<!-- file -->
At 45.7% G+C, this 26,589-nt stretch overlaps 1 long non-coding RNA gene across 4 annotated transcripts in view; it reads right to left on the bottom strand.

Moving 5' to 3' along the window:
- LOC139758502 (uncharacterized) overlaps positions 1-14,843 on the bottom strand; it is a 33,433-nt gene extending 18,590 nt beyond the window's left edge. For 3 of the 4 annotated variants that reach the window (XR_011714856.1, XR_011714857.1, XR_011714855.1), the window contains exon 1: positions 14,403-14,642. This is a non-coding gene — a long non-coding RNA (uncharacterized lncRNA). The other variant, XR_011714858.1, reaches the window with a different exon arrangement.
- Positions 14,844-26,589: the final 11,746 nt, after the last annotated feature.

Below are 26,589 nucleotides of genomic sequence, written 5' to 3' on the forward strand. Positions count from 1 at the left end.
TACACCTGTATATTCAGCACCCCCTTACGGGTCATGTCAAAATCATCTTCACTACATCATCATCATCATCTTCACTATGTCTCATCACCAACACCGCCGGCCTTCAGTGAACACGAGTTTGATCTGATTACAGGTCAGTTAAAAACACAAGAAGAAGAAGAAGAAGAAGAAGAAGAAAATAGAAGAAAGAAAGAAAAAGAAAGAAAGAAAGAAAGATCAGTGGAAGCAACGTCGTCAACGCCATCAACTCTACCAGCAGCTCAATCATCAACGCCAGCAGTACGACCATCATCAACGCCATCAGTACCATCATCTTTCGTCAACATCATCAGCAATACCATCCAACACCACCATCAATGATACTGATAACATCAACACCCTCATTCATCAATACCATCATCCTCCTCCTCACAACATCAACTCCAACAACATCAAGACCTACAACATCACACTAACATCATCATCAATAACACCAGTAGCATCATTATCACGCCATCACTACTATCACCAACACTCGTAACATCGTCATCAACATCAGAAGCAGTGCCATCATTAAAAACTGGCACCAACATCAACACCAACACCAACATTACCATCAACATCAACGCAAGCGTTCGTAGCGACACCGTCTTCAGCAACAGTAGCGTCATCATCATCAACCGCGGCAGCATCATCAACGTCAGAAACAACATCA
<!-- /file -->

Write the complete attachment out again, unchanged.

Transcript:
At 45.7% G+C, this 26,589-nt stretch overlaps 1 long non-coding RNA gene across 4 annotated transcripts in view; it reads right to left on the bottom strand.

Moving 5' to 3' along the window:
- LOC139758502 (uncharacterized) overlaps positions 1-14,843 on the bottom strand; it is a 33,433-nt gene extending 18,590 nt beyond the window's left edge. For 3 of the 4 annotated variants that reach the window (XR_011714856.1, XR_011714857.1, XR_011714855.1), the window contains exon 1: positions 14,403-14,642. This is a non-coding gene — a long non-coding RNA (uncharacterized lncRNA). The other variant, XR_011714858.1, reaches the window with a different exon arrangement.
- Positions 14,844-26,589: the final 11,746 nt, after the last annotated feature.

Below are 26,589 nucleotides of genomic sequence, written 5' to 3' on the forward strand. Positions count from 1 at the left end.
TACACCTGTATATTCAGCACCCCCTTACGGGTCATGTCAAAATCATCTTCACTACATCATCATCATCATCTTCACTATGTCTCATCACCAACACCGCCGGCCTTCAGTGAACACGAGTTTGATCTGATTACAGGTCAGTTAAAAACACAAGAAGAAGAAGAAGAAGAAGAAGAAGAAAATAGAAGAAAGAAAGAAAAAGAAAGAAAGAAAGAAAGATCAGTGGAAGCAACGTCGTCAACGCCATCAACTCTACCAGCAGCTCAATCATCAACGCCAGCAGTACGACCATCATCAACGCCATCAGTACCATCATCTTTCGTCAACATCATCAGCAATACCATCCAACACCACCATCAATGATACTGATAACATCAACACCCTCATTCATCAATACCATCATCCTCCTCCTCACAACATCAACTCCAACAACATCAAGACCTACAACATCACACTAACATCATCATCAATAACACCAGTAGCATCATTATCACGCCATCACTACTATCACCAACACTCGTAACATCGTCATCAACATCAGAAGCAGTGCCATCATTAAAAACTGGCACCAACATCAACACCAACACCAACATTACCATCAACATCAACGCAAGCGTTCGTAGCGACACCGTCTTCAGCAACAGTAGCGTCATCATCATCAACCGCGGCAGCATCATCAACGTCAGAAACAACATCA